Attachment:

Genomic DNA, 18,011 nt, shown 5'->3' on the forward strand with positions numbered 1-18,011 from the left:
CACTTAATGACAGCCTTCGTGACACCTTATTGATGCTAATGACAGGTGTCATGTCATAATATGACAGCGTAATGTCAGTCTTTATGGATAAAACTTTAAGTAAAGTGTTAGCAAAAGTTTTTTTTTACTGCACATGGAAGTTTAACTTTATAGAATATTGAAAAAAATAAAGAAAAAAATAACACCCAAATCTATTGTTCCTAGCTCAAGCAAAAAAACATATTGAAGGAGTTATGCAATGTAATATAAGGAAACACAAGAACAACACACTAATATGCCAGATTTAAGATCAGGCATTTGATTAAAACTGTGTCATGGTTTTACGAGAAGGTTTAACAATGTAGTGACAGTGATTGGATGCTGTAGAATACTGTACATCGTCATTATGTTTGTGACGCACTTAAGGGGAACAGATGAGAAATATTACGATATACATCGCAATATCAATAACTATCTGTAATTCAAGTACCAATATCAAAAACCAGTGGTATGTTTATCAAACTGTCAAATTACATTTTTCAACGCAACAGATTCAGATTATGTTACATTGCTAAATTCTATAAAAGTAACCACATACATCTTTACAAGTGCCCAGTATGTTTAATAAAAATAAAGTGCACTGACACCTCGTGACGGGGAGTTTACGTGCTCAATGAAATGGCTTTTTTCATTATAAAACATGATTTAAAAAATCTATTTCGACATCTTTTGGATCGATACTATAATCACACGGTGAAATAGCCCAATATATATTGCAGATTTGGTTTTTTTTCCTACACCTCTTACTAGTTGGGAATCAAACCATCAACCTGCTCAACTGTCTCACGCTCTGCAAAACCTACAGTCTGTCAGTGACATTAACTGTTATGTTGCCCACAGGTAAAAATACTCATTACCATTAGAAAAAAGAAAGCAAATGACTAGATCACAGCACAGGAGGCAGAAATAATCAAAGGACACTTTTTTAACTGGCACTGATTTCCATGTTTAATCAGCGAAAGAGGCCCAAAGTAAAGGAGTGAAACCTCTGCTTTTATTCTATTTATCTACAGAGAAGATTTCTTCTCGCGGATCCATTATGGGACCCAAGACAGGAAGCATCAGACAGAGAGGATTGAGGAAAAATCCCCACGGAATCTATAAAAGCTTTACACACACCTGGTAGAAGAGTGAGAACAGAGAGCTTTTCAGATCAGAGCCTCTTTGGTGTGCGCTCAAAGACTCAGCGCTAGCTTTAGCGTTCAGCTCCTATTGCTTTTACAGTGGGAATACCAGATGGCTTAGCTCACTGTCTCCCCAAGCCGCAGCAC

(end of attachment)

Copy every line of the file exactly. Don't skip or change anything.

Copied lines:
Genomic DNA, 18,011 nt, shown 5'->3' on the forward strand with positions numbered 1-18,011 from the left:
CACTTAATGACAGCCTTCGTGACACCTTATTGATGCTAATGACAGGTGTCATGTCATAATATGACAGCGTAATGTCAGTCTTTATGGATAAAACTTTAAGTAAAGTGTTAGCAAAAGTTTTTTTTTACTGCACATGGAAGTTTAACTTTATAGAATATTGAAAAAAATAAAGAAAAAAATAACACCCAAATCTATTGTTCCTAGCTCAAGCAAAAAAACATATTGAAGGAGTTATGCAATGTAATATAAGGAAACACAAGAACAACACACTAATATGCCAGATTTAAGATCAGGCATTTGATTAAAACTGTGTCATGGTTTTACGAGAAGGTTTAACAATGTAGTGACAGTGATTGGATGCTGTAGAATACTGTACATCGTCATTATGTTTGTGACGCACTTAAGGGGAACAGATGAGAAATATTACGATATACATCGCAATATCAATAACTATCTGTAATTCAAGTACCAATATCAAAAACCAGTGGTATGTTTATCAAACTGTCAAATTACATTTTTCAACGCAACAGATTCAGATTATGTTACATTGCTAAATTCTATAAAAGTAACCACATACATCTTTACAAGTGCCCAGTATGTTTAATAAAAATAAAGTGCACTGACACCTCGTGACGGGGAGTTTACGTGCTCAATGAAATGGCTTTTTTCATTATAAAACATGATTTAAAAAATCTATTTCGACATCTTTTGGATCGATACTATAATCACACGGTGAAATAGCCCAATATATATTGCAGATTTGGTTTTTTTTCCTACACCTCTTACTAGTTGGGAATCAAACCATCAACCTGCTCAACTGTCTCACGCTCTGCAAAACCTACAGTCTGTCAGTGACATTAACTGTTATGTTGCCCACAGGTAAAAATACTCATTACCATTAGAAAAAAGAAAGCAAATGACTAGATCACAGCACAGGAGGCAGAAATAATCAAAGGACACTTTTTTAACTGGCACTGATTTCCATGTTTAATCAGCGAAAGAGGCCCAAAGTAAAGGAGTGAAACCTCTGCTTTTATTCTATTTATCTACAGAGAAGATTTCTTCTCGCGGATCCATTATGGGACCCAAGACAGGAAGCATCAGACAGAGAGGATTGAGGAAAAATCCCCACGGAATCTATAAAAGCTTTACACACACCTGGTAGAAGAGTGAGAACAGAGAGCTTTTCAGATCAGAGCCTCTTTGGTGTGCGCTCAAAGACTCAGCGCTAGCTTTAGCGTTCAGCTCCTATTGCTTTTACAGTGGGAATACCAGATGGCTTAGCTCACTGTCTCCCCAAGCCGCAGCAC